The pathogenesis and clinical significance of cerebral white matter lesions (WML) remain controversial. Various studies have shown that age, hypertension, diabetes mellitus and a history of stroke or heart disease are the most important factors related to cerebral WML. Other studies suggest that WML are closely related to the development of future strokes and other forms of cerebrovascular disease, such as cognitive impairment, in elderly patients with vascular risk factors, particularly hypertension. Angiotensin receptor blockers are antihypertensive drugs useful for the treatment of hypertension and cardiovascular diseases. Recent data from experimental studies and clinical trials suggest that they could be superior to other antihypertensive therapies in preventing the development of cerebrovascular disease and in reducing the risk of death and recurrences in patients with a previous stroke. This paper reviews the clinical importance of cerebral WML, their relationship with stroke development and data concerning cerebrovascular protection with angiotensin receptor blockers.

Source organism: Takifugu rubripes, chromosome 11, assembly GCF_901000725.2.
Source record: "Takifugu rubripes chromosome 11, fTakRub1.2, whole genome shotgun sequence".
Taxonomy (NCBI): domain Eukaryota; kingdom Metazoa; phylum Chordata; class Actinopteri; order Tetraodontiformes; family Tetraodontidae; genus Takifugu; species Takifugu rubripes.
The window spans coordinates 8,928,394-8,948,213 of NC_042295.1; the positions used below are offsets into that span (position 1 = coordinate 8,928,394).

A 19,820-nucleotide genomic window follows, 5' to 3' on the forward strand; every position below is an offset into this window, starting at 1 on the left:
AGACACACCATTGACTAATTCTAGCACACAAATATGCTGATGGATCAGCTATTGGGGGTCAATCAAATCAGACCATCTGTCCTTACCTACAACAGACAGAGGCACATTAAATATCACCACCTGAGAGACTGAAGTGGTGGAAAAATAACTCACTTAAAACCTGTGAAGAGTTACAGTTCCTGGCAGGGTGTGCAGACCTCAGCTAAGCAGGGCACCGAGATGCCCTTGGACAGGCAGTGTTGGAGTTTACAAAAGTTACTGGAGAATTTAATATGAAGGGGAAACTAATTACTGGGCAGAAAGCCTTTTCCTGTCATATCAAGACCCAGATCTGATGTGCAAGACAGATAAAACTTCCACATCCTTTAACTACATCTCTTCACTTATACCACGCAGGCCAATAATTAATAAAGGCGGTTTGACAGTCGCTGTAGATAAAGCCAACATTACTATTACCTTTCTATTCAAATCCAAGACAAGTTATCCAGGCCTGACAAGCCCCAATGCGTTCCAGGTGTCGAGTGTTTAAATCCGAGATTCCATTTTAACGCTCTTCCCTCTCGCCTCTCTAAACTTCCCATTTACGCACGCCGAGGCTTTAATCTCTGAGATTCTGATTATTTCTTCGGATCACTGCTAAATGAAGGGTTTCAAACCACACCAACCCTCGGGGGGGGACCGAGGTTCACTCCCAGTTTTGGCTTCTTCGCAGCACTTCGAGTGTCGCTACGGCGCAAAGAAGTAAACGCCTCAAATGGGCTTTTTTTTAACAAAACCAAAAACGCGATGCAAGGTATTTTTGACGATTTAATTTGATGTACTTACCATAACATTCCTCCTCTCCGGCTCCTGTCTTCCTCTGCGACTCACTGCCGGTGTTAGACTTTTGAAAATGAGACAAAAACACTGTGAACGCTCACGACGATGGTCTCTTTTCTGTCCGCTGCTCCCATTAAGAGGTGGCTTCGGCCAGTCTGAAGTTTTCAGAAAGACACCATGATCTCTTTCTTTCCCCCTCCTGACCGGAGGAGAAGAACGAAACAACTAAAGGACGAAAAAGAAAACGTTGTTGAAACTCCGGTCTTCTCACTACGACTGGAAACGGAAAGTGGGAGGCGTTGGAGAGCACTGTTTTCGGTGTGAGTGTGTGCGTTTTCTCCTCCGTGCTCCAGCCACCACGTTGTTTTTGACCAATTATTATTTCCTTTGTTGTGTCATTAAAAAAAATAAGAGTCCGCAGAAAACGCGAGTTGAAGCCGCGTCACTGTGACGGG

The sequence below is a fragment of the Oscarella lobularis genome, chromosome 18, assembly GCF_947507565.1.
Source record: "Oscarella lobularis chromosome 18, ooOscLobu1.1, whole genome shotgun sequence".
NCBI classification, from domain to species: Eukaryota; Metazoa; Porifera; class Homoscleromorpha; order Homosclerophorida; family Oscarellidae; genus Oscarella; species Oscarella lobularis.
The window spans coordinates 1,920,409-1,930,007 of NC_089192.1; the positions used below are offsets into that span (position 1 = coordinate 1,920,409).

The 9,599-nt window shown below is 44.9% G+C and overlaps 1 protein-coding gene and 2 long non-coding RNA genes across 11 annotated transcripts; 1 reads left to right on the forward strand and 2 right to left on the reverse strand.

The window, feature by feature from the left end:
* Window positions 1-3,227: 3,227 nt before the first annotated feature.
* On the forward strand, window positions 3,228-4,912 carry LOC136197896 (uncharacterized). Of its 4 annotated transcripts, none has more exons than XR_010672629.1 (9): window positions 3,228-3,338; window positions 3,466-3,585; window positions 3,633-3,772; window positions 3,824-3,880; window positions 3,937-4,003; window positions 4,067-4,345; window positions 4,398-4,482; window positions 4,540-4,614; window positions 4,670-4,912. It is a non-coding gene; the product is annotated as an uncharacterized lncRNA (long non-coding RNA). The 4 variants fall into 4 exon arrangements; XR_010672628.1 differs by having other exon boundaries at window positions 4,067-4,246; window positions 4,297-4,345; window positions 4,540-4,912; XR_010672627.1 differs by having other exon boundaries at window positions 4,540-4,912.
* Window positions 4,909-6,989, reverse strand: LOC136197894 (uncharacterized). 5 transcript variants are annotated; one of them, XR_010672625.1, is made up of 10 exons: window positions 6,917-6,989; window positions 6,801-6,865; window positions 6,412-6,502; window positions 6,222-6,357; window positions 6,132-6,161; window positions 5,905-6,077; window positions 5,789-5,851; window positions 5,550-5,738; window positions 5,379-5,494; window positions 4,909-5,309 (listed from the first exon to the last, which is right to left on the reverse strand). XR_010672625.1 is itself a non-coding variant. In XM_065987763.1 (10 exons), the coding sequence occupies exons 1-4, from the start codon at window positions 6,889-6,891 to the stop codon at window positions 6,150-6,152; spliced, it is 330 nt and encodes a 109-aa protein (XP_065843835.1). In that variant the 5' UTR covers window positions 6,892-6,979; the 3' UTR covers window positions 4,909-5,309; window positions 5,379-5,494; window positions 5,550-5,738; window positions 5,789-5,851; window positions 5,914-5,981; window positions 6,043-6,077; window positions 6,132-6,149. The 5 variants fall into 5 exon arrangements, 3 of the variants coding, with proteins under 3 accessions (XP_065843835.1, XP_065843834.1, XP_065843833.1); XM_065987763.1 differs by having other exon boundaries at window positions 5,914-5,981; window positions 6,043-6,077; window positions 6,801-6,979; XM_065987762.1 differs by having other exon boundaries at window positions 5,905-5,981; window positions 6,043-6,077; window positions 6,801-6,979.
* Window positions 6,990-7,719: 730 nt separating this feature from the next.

Keywords: Cerebral white matter lesions, stroke, angiotensin receptor blockers, hypertension, cerebrovascular disease
Rights & PermissionsPrintExport